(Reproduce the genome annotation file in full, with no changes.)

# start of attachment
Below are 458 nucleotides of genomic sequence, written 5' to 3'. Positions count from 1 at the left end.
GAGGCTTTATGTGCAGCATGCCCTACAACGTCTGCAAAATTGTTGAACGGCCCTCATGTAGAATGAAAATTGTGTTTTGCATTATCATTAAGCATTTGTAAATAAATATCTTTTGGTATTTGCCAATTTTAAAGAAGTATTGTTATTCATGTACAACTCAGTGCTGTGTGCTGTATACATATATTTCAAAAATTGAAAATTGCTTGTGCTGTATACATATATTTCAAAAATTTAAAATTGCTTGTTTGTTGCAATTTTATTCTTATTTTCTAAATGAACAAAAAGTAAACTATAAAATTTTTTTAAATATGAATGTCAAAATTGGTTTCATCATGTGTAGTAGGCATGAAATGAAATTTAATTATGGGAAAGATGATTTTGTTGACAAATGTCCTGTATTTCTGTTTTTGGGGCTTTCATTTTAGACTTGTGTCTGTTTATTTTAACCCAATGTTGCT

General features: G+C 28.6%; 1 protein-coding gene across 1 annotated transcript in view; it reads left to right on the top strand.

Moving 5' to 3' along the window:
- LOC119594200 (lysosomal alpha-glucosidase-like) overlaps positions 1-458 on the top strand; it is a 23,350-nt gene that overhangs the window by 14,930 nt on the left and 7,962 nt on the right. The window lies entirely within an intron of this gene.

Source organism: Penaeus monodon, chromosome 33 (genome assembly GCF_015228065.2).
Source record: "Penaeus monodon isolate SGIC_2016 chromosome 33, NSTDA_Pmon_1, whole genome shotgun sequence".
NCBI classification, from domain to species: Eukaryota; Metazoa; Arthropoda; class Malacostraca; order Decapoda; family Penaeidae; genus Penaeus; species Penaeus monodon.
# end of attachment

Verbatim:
Below are 458 nucleotides of genomic sequence, written 5' to 3'. Positions count from 1 at the left end.
GAGGCTTTATGTGCAGCATGCCCTACAACGTCTGCAAAATTGTTGAACGGCCCTCATGTAGAATGAAAATTGTGTTTTGCATTATCATTAAGCATTTGTAAATAAATATCTTTTGGTATTTGCCAATTTTAAAGAAGTATTGTTATTCATGTACAACTCAGTGCTGTGTGCTGTATACATATATTTCAAAAATTGAAAATTGCTTGTGCTGTATACATATATTTCAAAAATTTAAAATTGCTTGTTTGTTGCAATTTTATTCTTATTTTCTAAATGAACAAAAAGTAAACTATAAAATTTTTTTAAATATGAATGTCAAAATTGGTTTCATCATGTGTAGTAGGCATGAAATGAAATTTAATTATGGGAAAGATGATTTTGTTGACAAATGTCCTGTATTTCTGTTTTTGGGGCTTTCATTTTAGACTTGTGTCTGTTTATTTTAACCCAATGTTGCT

General features: G+C 28.6%; 1 protein-coding gene across 1 annotated transcript in view; it reads left to right on the top strand.

Moving 5' to 3' along the window:
- LOC119594200 (lysosomal alpha-glucosidase-like) overlaps positions 1-458 on the top strand; it is a 23,350-nt gene that overhangs the window by 14,930 nt on the left and 7,962 nt on the right. The window lies entirely within an intron of this gene.

Source organism: Penaeus monodon, chromosome 33 (genome assembly GCF_015228065.2).
Source record: "Penaeus monodon isolate SGIC_2016 chromosome 33, NSTDA_Pmon_1, whole genome shotgun sequence".
NCBI classification, from domain to species: Eukaryota; Metazoa; Arthropoda; class Malacostraca; order Decapoda; family Penaeidae; genus Penaeus; species Penaeus monodon.